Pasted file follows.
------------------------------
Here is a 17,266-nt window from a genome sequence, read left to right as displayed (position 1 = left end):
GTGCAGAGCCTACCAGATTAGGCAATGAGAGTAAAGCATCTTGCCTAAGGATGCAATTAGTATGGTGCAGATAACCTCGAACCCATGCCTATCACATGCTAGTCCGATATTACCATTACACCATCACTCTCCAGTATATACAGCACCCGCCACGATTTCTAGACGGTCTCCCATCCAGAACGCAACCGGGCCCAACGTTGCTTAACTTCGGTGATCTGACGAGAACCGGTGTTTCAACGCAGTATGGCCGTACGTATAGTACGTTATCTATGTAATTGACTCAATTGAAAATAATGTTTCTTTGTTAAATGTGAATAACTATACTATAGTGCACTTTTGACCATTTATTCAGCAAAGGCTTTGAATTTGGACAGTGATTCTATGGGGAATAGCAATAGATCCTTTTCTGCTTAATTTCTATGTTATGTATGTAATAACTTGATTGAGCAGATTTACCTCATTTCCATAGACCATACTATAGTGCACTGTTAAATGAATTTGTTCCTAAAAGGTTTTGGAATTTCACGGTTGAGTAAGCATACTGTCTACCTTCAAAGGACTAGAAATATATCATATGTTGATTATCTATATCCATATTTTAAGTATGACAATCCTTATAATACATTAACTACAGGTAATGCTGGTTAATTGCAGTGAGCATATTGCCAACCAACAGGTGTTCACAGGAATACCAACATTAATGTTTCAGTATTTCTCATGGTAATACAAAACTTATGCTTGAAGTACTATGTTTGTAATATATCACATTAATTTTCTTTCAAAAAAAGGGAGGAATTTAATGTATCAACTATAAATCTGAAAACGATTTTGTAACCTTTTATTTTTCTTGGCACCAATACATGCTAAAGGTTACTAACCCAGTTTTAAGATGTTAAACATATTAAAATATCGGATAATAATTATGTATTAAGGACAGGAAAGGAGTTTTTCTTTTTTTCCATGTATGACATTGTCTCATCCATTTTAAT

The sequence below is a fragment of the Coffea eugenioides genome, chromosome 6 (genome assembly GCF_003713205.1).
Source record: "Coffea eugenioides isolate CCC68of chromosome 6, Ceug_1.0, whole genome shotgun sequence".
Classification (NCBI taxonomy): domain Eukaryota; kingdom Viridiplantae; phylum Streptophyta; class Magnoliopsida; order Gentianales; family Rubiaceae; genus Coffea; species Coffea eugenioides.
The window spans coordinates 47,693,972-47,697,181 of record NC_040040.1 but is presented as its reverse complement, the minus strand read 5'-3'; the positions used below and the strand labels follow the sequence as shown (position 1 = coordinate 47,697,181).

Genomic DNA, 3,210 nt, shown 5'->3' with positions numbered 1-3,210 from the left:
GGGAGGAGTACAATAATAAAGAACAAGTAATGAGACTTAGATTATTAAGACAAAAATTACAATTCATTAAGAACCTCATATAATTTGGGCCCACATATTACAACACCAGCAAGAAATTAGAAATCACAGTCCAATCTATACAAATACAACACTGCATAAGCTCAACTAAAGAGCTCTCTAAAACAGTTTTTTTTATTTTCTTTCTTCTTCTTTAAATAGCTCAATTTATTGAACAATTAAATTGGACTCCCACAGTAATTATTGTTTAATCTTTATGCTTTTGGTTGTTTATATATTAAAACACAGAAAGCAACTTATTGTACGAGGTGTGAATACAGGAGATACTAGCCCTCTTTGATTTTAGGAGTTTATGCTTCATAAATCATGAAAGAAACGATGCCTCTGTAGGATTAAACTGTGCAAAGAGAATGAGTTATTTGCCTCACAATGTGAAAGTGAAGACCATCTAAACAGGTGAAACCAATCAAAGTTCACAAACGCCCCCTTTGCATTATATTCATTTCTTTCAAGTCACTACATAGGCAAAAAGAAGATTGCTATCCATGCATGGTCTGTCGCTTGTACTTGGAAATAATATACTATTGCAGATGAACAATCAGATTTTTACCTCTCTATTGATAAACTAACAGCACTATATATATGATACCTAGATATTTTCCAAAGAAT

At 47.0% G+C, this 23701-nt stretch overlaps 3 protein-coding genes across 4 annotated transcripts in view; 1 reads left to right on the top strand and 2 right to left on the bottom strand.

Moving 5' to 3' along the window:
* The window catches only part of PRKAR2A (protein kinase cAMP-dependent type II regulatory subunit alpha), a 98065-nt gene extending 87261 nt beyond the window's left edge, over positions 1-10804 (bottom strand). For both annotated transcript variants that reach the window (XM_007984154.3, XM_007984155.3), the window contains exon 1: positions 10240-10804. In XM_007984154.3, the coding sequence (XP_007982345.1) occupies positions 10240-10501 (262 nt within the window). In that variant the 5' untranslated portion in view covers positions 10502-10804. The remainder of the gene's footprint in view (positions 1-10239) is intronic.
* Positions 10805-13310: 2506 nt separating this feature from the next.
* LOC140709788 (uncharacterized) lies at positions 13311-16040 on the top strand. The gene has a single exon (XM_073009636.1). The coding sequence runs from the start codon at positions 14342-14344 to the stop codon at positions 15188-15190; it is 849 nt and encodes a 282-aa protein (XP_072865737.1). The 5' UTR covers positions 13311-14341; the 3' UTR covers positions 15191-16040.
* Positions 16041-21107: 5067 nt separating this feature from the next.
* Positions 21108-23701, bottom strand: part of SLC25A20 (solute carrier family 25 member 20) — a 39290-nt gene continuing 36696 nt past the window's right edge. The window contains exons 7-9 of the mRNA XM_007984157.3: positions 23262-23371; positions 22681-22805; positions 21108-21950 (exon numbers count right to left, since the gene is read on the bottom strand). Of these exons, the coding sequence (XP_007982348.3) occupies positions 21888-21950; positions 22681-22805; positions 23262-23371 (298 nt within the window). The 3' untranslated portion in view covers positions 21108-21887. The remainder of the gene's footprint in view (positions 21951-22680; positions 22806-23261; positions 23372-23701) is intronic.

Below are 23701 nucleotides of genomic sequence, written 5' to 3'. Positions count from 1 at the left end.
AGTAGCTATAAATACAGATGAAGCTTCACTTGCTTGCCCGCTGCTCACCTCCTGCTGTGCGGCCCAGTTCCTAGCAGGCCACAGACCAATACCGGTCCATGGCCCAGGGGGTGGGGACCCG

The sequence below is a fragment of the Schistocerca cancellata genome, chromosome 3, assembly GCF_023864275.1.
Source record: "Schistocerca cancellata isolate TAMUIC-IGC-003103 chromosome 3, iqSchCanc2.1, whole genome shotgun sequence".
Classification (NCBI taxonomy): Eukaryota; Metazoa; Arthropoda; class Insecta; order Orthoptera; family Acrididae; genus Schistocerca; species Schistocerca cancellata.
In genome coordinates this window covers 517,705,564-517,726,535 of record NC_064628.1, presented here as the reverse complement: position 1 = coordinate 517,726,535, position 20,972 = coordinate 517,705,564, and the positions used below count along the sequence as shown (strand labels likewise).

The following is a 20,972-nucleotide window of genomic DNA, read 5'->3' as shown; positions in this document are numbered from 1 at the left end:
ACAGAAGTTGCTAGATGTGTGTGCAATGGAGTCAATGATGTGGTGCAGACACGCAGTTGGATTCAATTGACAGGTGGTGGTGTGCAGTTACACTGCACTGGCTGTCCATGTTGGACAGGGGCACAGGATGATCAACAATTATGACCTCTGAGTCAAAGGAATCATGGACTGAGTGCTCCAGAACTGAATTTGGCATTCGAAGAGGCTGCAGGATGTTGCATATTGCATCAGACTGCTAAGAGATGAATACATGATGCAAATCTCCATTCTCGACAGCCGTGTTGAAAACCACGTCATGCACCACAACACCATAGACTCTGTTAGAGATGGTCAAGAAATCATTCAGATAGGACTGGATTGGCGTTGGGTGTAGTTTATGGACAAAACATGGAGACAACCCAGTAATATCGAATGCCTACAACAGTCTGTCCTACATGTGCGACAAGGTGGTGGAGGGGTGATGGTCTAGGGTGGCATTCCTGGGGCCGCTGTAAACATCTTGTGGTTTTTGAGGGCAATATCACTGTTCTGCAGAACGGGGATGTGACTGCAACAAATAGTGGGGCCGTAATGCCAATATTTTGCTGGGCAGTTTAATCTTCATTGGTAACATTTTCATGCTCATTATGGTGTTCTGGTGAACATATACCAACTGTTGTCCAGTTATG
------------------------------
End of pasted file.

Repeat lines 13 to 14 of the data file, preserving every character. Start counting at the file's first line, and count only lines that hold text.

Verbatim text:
* LOC140709788 (uncharacterized) lies at positions 13311-16040 on the top strand. The gene has a single exon (XM_073009636.1). The coding sequence runs from the start codon at positions 14342-14344 to the stop codon at positions 15188-15190; it is 849 nt and encodes a 282-aa protein (XP_072865737.1). The 5' UTR covers positions 13311-14341; the 3' UTR covers positions 15191-16040.
* Positions 16041-21107: 5067 nt separating this feature from the next.